Parliament of Littland
|Established||8 July 1913|
|Preceded by||Landstinget, Kingdom of Littland|
Inger Knudsen, New Center
Per Vesterberg, Christian Democratic League
Kristine Anker, Labour Party
Kåre Mikkelsen, Green Future
Albert Simonsen, Christian Democratic League
|Closed list proportional representation|
|1 June 1913|
|18 November 2020|
|On or before 18 November 2024|
Tinghuset, Kaslund, Littland
|Constitution of Littland|
|This article is part of a series on the|
politics and government of
|Part of Eurth|
The Folkekammer (Littish: /fol̠kɘkɑm̥ɑ/ , "Peoples Chamber") is the unicameral legislature of the Republic of Littland. The Folkekammer has 325 seats and is elected every four years based on proportional representation. A member of the Folkekammer is known as a medlem af Folkekammeret, literally "member of the Folkekammer" which is often shortened to simply "MF".
The Folkekammer passes laws, approves the state budget and international treaties, and supervises the activities of the government. A motion of no confidence may force a single minister or the entire government to resign. The President has limited veto-power over legislation, although this can be overruled. The Folkekammer has 19 committees and is led by the Speaker as well as three Deputy Speakers.
Number of seats
The number of seats in the Folkekammer has varied over the years. Under the constitution from 1913, the Folkekammer had 225 seats which was increased to 325 with the current constitution from 1986.
The Folkekammers 325 members are elected on the basis of proportional representation. A standard electoral period is four years. Elections have previously taken two days, but they are now conducted during one day. Every Littish citizen who is at least 18 years of age on the date of the election has the right to vote. There is no voter registration in Littland and citizens receive an invitation to their local polling station in the mail. With few exceptions such as judges, active military personnel and the President, any voting age citizen may stand for candidate. All parties already in the Folkekammer are required to nominate candidates. Any party may be on the ballot for the election if they gather the amount of votes needed to get a single seat in the last election, which in 2022 is 40.073 signatures. Individual candidates need to gather half that number, at 20.036 signatures. 26 parties ran in the last election, although only 14 got over 50.000 votes.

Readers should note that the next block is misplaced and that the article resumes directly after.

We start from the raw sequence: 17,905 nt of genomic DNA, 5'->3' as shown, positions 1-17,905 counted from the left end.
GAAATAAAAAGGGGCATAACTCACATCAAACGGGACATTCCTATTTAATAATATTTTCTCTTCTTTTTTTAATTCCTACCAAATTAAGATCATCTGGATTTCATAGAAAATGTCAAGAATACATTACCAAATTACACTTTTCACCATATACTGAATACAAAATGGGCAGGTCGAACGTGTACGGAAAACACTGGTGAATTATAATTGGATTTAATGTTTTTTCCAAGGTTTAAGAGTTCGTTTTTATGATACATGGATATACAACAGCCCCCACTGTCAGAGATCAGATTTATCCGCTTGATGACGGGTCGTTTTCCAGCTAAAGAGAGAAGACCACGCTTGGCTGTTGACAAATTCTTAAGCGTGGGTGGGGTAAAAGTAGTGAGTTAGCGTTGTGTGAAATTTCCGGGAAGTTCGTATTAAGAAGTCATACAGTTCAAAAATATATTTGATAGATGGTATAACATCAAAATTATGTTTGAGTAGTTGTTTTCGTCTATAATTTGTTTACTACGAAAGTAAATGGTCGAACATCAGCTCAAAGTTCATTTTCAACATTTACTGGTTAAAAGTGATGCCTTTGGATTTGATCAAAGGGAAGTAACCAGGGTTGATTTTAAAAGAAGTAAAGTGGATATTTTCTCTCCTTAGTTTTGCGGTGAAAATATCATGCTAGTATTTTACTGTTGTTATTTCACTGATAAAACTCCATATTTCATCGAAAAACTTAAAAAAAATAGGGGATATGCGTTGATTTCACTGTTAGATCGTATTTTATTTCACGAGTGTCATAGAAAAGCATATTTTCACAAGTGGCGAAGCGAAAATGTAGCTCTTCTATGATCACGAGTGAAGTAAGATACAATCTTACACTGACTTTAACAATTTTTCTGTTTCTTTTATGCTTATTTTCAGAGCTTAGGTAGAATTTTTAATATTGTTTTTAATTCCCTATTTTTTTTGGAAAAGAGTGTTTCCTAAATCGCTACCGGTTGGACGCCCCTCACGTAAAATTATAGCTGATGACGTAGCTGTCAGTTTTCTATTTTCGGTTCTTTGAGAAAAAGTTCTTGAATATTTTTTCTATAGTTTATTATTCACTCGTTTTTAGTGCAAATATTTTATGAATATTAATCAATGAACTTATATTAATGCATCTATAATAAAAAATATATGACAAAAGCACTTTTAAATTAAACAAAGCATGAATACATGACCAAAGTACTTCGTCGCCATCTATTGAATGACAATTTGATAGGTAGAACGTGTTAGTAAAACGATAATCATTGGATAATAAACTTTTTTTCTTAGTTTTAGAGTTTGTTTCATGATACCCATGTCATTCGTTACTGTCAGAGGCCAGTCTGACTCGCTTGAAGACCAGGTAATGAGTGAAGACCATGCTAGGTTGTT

|Speaker||Inger Knudsen||New Center|
|First Deputy Speaker||Per Vesterberg||Christian Democratic League|
|Second Deputy Speaker||Kristine Anker||Labour Party|
|Third Deputy Speaker||Kåre Mikkelsen||Green Future|
The Folkekammer has 19 committees. Each committee has permanent members for each term of the Folkekammer. Committees can have three sizes, with 8, 12 and 16 members respectively. On average, every member of parliament is also a member of a committee, with the notable exception of party leaders and members of the Presidium.
|Legal Affairs Committee||12|
|Internal Affairs Committee||16|
|Foreign Affairs Committee||16|
|Food and Health Committee||8|
|Research and Innovation Committee||12|
|Social Affairs Committee||16|
|Business and Trade Committee||16|
|Finance and Taxation Committee||16|
|Development and Housing Committee||8|
|Enviornment and Climate Committee||16|
|Energy and Utilities Committee||12|
|Christian Democratic League||3,330,234||24.91||81||-11|
|Party||Party leader||Group leader||Seats|
|KF Christian Democratic League||Albert Simonsen||David Askov||81|
|GF Green Future||Lauritz Magnussen||Anton Henriksen||73|
|FP Freedom Party||Morten Aadal||Sebastian Anker||62|
|AP Labour Party||Sofie Aakjær||Olivia Olsen||60|
|Li Liberal Party||Chris Clemensen||Jane Klarup||21|
|NC New Center||Birthe Hansen||Henrik Linde||15|
|In The Initiative||Hanne Thanning||Inger Harms||13|
An overview of historical compositions of the Folkekammer, in its current from with 325 members following the 1986 Constitution.